COVID-19: Five things we can do to help in developing countries

CARE is no stranger to deadly diseases. We’ve worked to contain Ebola, cholera and Zika outbreaks—all in the world’s most vulnerable places, in conflict situations and those impacted by the effects of climate change, natural disasters and in communities already struggling to feed their families just to get by.

From our 75 years of experience in emergency response, we’ve learned a lot that can be applied to the COVID-19 pandemic that is affecting each and every one of us around the world today.

1. Make sure everyone can access the basics

Here in Canada, we are reminded daily (if not hourly), of the importance of properly washing our hands. But what about the millions around the world where water itself is scarce, let alone soap or cleaning products? In places like Mozambique, Bangladesh, Somalia, and Syria, CARE and our partners are providing soap, installing hand washing stations, and building water storage tanks.

Most importantly, we’re engaging women in the communities where we work, as they often lead the way in ensuring their families and communities are cared for.

2. Strengthen basic health infrastructure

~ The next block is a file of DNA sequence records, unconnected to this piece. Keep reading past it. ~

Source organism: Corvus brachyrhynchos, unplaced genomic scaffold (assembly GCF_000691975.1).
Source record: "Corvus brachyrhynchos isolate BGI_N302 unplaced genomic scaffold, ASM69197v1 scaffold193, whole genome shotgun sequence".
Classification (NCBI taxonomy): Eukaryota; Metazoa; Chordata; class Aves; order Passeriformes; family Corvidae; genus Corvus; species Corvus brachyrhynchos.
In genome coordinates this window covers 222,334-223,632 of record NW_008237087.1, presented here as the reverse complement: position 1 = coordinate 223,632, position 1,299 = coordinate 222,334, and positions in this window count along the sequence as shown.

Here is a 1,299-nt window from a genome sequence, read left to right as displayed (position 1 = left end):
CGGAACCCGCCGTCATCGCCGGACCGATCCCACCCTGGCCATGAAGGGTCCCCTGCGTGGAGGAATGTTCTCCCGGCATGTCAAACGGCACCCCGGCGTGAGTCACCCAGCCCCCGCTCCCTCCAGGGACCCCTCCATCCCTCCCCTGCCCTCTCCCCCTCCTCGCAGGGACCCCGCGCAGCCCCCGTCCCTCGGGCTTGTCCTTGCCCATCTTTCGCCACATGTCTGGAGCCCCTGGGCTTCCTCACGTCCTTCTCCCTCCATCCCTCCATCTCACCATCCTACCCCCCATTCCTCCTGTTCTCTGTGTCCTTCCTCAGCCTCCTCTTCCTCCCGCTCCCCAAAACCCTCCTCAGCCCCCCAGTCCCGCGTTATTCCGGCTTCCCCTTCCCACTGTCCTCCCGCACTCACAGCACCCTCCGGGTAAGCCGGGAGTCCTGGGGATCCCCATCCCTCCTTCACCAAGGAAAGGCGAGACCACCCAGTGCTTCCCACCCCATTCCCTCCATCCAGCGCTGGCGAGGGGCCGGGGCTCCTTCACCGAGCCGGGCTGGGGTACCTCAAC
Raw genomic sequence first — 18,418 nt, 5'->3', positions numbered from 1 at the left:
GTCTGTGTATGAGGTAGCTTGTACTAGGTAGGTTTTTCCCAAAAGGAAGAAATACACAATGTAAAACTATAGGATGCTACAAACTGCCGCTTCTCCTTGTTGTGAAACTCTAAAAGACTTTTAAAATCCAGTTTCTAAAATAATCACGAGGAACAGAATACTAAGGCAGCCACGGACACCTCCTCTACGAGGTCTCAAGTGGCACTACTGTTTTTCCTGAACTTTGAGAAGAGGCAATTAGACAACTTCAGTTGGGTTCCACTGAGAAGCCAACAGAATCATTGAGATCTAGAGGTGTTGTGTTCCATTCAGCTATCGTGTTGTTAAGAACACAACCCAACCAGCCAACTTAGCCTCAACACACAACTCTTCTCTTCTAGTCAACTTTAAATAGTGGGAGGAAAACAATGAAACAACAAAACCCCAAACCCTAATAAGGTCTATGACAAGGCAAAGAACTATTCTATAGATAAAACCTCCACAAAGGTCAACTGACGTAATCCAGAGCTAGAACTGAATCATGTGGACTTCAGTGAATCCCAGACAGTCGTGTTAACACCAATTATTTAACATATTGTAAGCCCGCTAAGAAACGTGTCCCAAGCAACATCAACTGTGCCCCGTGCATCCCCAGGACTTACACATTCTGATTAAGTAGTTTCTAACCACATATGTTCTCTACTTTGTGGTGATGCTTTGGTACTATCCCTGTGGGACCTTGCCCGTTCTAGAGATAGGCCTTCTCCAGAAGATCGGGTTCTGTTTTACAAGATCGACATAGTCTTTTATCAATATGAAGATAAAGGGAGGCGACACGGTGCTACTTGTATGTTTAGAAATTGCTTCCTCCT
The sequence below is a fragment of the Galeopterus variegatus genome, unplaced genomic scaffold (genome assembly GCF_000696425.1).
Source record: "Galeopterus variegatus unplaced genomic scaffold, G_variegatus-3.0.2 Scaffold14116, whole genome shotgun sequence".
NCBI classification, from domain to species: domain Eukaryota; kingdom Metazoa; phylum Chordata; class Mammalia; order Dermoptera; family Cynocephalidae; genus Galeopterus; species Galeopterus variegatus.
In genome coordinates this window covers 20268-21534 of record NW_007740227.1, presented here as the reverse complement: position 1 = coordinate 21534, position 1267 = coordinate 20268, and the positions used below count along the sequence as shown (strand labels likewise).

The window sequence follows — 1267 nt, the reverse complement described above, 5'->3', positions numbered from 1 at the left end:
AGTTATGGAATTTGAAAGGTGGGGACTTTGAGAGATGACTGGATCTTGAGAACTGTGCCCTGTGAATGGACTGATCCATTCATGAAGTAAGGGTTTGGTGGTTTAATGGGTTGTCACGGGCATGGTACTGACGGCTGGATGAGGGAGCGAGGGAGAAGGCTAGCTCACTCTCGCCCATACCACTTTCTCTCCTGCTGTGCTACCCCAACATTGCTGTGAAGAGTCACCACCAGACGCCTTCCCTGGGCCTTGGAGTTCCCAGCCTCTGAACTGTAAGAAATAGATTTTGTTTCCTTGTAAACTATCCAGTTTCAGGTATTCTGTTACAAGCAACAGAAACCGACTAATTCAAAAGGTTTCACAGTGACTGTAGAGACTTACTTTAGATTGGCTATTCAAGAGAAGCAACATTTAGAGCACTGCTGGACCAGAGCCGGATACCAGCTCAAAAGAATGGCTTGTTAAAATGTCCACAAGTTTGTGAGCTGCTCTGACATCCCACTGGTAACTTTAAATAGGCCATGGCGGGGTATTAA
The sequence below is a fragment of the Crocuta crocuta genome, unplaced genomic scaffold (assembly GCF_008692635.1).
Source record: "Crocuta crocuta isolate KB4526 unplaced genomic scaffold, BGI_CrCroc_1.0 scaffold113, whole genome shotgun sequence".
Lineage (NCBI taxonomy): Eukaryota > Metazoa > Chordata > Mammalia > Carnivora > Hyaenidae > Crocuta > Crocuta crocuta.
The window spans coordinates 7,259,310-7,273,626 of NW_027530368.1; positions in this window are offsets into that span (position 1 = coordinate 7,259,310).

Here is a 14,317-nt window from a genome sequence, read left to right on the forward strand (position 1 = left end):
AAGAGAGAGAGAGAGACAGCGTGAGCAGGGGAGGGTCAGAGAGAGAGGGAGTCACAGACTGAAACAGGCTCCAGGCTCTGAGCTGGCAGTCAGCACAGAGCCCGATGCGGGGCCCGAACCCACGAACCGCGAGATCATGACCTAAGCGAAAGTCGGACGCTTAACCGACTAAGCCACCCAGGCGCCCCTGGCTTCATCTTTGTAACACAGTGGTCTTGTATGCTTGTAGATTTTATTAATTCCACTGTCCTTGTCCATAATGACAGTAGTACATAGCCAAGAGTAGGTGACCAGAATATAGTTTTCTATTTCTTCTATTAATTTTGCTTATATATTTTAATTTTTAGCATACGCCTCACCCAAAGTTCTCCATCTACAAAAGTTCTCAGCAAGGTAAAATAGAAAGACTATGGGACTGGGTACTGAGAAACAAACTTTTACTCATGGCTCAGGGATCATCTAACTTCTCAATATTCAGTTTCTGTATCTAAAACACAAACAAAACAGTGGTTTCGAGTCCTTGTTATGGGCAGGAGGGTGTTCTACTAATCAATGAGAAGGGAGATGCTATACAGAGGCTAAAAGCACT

As we see COVID-19 overwhelming health care facilities in countries with strong health systems, imagine what it will do in places with just as many (or more) people with minimal to no resources. This means far fewer doctors and nurses, fewer and less adequate health care facilities and less access to necessary supplies. It can be overwhelming to think about. But there are ways to help make the health care clinics, and hospitals that are available, serve patients as effectively as possible. In places like South Sudan and Ethiopia, CARE is helping to strengthen existing health care infrastructure by having tools and supplies available in advance and reinforcing proper sanitation processes to minimize infection.

As we saw during the Ebola outbreak in West Africa, a pandemic can take an extremely heavy toll on the health care workforce when front line workers don’t have the personal protective equipment (PPE) they need or aren’t trained on proper protective protocols. Protecting our front line staff is hugely important. CARE is organizing sessions for health care workers directly involved in coronavirus preparedness to help build their capacity to prevent and respond to the virus in the West Bank and Gaza. This includes doctors, nurses, and community health workers, as well as custodians on general hygiene measures.

<p data-src=